Combination Skin

Identifying Features: A combination of several skin types – most commonly, an oily T-zone with normal-to-dry cheeks. The T-zone is an area that includes the forehead, nose, and chin.

Combination skin can vary widely. Some people might have a different skin type between winter and summer. Those with combination skin might find their T-zone excretes too much sebum (the skin’s natural oil), while their cheeks need more sebum.

Trying to decide on a skin care product can be confusing if you have combination skin. Using different products on different zones might be beneficial.

Sensitive Skin

Identifying Features: Sensitive skin is easily irritated skin that’s prone to flare-ups, rashes, and redness. It can be aggravated by things like beauty products, weather, alcohol, or stress.

Sensitive skin can also be a combination-type skin as you can, in fact, have both dry and sensitive skin.

The good news is that when you find the right skin care routine, the irritation of sensitive skin usually settles down.

The Best Care for Your Skin Type

Embracing the right skin care routine for your skin type can make all the difference – and have you loving your skin in no time!

Let’s take a look at how you can best protect your skin, no matter your skin type.

what type of skin do I have | Beverly Hills MD

Normal Skin

Normal skin is well-hydrated, so it only requires light moisturizers and serums. Wash your face with a gentle cleanser, use an antioxidant-rich toner (with ingredients like green tea), and exfoliate with gentle alpha hydroxy acids. And, don’t forget the sunscreen!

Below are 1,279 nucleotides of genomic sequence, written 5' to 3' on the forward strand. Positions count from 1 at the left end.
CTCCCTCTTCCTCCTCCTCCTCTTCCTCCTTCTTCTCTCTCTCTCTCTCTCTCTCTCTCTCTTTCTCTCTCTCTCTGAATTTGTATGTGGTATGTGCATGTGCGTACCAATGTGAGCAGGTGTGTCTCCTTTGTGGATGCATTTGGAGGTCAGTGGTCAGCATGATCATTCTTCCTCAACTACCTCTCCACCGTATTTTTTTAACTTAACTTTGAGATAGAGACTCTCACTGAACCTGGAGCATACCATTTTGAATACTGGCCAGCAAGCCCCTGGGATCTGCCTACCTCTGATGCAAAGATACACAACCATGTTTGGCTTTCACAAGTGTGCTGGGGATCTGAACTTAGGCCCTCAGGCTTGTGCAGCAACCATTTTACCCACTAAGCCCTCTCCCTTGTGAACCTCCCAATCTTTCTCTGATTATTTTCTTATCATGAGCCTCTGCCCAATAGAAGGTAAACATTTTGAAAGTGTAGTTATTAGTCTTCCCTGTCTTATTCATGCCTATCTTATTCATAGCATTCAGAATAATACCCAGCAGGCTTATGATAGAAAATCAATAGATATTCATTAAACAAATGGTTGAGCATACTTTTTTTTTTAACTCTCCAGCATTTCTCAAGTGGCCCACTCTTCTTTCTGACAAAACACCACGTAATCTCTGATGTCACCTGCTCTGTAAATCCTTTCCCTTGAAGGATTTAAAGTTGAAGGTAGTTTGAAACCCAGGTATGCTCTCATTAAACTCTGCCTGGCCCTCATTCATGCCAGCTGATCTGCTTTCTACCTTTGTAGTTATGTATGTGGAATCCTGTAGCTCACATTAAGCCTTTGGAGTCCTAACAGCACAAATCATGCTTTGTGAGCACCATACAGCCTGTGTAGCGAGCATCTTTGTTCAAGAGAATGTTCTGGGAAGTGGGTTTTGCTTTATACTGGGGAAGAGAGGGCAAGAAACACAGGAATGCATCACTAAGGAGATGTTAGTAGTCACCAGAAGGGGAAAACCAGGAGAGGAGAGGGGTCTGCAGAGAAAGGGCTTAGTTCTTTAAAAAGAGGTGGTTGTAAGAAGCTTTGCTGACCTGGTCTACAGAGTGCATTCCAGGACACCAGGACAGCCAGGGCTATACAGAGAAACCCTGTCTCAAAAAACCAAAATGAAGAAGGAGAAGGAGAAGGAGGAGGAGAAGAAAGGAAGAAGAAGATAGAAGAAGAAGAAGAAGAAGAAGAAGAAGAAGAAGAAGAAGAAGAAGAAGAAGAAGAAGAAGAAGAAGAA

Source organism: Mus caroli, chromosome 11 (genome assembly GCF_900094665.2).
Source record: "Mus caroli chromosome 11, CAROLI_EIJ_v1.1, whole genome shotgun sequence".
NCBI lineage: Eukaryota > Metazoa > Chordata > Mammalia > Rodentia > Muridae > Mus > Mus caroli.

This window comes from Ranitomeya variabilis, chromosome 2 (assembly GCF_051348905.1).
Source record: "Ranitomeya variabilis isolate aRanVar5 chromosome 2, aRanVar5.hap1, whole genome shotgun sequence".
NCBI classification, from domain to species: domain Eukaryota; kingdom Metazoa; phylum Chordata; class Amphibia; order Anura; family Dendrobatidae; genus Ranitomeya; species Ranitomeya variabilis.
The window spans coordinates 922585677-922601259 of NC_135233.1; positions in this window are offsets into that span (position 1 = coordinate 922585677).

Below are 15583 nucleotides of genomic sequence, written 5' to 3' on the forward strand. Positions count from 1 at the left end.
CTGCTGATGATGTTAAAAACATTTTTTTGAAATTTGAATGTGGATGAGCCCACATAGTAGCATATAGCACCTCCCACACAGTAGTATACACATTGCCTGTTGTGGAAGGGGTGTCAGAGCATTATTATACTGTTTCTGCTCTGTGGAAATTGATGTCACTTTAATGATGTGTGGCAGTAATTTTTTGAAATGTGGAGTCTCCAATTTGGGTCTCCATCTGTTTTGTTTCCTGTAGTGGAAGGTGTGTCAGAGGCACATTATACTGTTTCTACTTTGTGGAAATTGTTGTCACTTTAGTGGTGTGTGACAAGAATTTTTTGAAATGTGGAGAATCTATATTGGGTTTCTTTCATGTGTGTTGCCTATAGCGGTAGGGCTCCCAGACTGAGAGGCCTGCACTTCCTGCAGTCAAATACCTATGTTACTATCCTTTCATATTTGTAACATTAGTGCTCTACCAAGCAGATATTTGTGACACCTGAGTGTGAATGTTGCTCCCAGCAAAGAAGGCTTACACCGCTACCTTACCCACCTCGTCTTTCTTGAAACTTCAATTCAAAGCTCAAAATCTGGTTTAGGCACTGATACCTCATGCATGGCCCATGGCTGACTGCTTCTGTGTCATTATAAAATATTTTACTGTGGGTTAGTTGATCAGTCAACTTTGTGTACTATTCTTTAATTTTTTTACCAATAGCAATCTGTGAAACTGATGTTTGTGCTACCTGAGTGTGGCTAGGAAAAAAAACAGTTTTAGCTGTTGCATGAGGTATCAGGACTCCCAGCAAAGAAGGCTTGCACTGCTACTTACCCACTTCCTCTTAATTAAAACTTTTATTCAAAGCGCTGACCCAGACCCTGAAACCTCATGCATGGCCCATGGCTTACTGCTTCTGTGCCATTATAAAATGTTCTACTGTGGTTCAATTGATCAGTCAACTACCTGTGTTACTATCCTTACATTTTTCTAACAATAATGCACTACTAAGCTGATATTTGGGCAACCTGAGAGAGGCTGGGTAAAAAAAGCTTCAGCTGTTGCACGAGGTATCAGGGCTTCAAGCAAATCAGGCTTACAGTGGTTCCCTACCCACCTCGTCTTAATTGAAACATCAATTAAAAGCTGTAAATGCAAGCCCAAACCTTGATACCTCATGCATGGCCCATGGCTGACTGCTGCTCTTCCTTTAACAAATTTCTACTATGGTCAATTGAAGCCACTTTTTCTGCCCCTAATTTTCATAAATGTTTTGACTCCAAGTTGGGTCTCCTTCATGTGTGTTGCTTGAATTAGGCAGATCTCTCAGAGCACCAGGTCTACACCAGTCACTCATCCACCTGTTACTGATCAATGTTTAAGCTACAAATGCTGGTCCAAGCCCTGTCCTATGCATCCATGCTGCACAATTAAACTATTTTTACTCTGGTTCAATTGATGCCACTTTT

Dry Skin

Everyone’s skin requires moisture, regardless of whether it’s dry or oily. But dry skin needs the OIL replenished.

But before it can take in that deep hydration, built-up layers of dead skin must be cleared away. Choose a gentle AHA or BHA exfoliator (like lactic, salicylic, or glycolic acid) to clear the way. Then, slather your skin in a rich, creamy moisturizer at least twice a day.

Mild chemical peels – like glycolic acid peels – can also help give the skin a smoother, brighter look.2 You may also want to consider rich serums containing hyaluronic acid, which can hold 1,000 times its weight in water!3

If you have dry skin, it’s important to avoid very hot showers and baths, and harsh soaps and detergents. And steer away from makeup ingredients that may emphasize dry skin – like powder-based products.